SB 1149 North Carolina's Predatory Mortgage Lending Law

SB 1149 Celebrating Over 6 Years of Success

 Full Text of the Law
 Short Summary of SB 1149
 Full Summary of SB 1149

In 1999, North Carolina became the first state to enact legislation to curb predatory mortgage lending. Over the many years since, the North Carolina law has proven its effectiveness in curtailing predatory lending while preserving a robust subprime lending market.

During the first year after the law's passage, North Carolina's citizens saved an estimated $100 million as a result of the law. The law did not increase interest rates on subprime loans in N.C, and subprime lending continues to grow in the state (up an estimated 40% this year).

Abusive home lending practices, particularly among subprime mortgage refinances, cost U.S. consumers an estimated $9.1 billion every year. The North Carolina experience can be a model for reining in predatory lending. Any effective legislation must achieve these goals:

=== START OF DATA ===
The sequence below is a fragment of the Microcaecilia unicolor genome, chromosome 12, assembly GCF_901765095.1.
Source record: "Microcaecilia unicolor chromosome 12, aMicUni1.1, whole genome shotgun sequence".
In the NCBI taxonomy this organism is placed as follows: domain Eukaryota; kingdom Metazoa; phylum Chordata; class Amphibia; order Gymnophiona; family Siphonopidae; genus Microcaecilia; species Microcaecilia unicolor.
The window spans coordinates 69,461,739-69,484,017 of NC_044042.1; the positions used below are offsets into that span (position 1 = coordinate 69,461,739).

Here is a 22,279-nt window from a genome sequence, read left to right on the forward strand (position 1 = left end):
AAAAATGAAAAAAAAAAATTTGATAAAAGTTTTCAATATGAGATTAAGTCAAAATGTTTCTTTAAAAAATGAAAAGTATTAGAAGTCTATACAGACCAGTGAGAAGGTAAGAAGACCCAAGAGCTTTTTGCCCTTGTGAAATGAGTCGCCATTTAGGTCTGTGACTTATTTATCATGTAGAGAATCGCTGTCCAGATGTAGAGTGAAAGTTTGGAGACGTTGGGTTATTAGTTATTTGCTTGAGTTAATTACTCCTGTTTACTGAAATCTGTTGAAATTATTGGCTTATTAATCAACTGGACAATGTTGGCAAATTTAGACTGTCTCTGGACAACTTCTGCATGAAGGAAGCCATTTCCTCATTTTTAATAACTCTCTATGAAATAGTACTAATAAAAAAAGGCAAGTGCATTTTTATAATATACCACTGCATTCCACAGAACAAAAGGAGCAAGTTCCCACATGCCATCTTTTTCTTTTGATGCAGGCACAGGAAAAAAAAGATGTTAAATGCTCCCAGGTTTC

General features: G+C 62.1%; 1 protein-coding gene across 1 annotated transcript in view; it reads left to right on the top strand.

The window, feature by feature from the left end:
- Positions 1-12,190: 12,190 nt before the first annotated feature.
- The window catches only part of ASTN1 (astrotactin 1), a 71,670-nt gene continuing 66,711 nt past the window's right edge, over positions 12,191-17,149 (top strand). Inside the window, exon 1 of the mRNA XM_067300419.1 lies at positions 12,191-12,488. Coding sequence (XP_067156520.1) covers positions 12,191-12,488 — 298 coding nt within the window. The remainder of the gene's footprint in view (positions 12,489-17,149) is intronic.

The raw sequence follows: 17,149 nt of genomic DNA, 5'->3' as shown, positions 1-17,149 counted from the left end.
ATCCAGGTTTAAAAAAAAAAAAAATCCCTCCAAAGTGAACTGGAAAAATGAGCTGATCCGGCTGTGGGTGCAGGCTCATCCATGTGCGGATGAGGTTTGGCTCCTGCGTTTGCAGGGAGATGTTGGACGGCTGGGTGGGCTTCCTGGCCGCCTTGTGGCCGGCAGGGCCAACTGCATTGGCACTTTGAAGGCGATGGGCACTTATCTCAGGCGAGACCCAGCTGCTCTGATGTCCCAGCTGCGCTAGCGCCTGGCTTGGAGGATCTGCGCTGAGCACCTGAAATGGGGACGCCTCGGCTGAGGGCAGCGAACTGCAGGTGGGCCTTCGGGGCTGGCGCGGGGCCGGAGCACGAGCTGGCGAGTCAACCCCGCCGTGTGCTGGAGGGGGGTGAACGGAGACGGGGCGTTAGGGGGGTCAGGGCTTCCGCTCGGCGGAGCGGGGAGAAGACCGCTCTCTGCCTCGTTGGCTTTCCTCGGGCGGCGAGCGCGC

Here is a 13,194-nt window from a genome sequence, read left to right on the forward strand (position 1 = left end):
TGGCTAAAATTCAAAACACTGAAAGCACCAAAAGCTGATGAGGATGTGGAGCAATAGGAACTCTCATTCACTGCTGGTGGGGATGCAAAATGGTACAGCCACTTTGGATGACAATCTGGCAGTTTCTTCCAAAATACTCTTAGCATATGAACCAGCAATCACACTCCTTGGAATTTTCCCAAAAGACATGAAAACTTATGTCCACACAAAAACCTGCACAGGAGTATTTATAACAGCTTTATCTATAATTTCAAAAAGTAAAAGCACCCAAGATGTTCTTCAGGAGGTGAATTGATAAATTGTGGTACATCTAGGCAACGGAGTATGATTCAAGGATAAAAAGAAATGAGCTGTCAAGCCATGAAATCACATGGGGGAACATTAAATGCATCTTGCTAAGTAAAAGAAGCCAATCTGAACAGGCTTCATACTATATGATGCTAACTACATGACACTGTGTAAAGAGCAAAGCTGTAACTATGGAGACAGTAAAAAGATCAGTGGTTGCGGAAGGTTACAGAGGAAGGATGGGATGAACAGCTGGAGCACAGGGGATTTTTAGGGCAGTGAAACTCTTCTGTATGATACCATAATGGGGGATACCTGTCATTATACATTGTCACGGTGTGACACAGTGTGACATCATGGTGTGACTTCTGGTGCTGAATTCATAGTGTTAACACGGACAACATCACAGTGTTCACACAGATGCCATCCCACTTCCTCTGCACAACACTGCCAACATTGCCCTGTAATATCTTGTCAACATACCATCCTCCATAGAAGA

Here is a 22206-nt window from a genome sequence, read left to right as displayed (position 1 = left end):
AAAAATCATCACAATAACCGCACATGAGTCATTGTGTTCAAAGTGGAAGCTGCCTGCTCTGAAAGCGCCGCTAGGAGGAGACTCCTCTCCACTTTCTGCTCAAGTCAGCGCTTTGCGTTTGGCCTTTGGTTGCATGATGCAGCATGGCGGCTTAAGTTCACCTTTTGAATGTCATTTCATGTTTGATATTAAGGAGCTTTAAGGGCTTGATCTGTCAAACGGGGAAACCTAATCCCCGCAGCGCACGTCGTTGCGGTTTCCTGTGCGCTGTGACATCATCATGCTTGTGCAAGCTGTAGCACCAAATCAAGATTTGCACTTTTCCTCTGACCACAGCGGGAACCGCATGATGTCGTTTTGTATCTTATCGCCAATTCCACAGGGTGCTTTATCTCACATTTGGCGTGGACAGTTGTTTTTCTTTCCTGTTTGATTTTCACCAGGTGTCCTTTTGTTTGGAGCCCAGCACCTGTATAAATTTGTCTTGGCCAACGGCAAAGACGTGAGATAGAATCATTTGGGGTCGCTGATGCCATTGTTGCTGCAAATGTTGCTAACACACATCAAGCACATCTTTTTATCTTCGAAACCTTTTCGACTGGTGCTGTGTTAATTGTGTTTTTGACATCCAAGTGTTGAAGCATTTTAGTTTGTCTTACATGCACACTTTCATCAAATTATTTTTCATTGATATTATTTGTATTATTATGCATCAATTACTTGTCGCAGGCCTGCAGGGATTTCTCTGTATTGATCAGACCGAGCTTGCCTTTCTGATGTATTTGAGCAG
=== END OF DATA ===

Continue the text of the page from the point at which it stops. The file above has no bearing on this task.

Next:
• Limit predatory practices and fees: abusive prepayment penalties that trap subprime borrowers in high-cost loans; kickbacks to brokers that encourage steering; and the financing of excessive fees.
  • Prevent "flipping," abusive refinances that do nothing more than generate fees while stripping homeowners’ wealth.
  • Ensure homeowners have a right to pursue meaningful remedies and defend their homes against foreclosure even after their loans have been sold.

Learn More About the NC Law

 Assessing the Impact of North Carolina's Predatory Lending Law
Housing Policy Debate, 2004
Revised version of the 2003 UNC CCC study (below)

 The Impact of North Carolina's Anti-Predatory Lending Law: A Descriptive Assessment
UNC Center for Community Capitalism, 6/2003

N.C. Predatory Lending Law Saves Borrowers $100 Million, Does Not Hurt Low-Income Credit Availability
Center for Responsible Lending, 8/2002

Comparison of Two Studies about the NC Law: CRL and the Credit Research Center
Center for Responsible Lending

FAQs about the North Carolina Predatory Mortgage Lending Law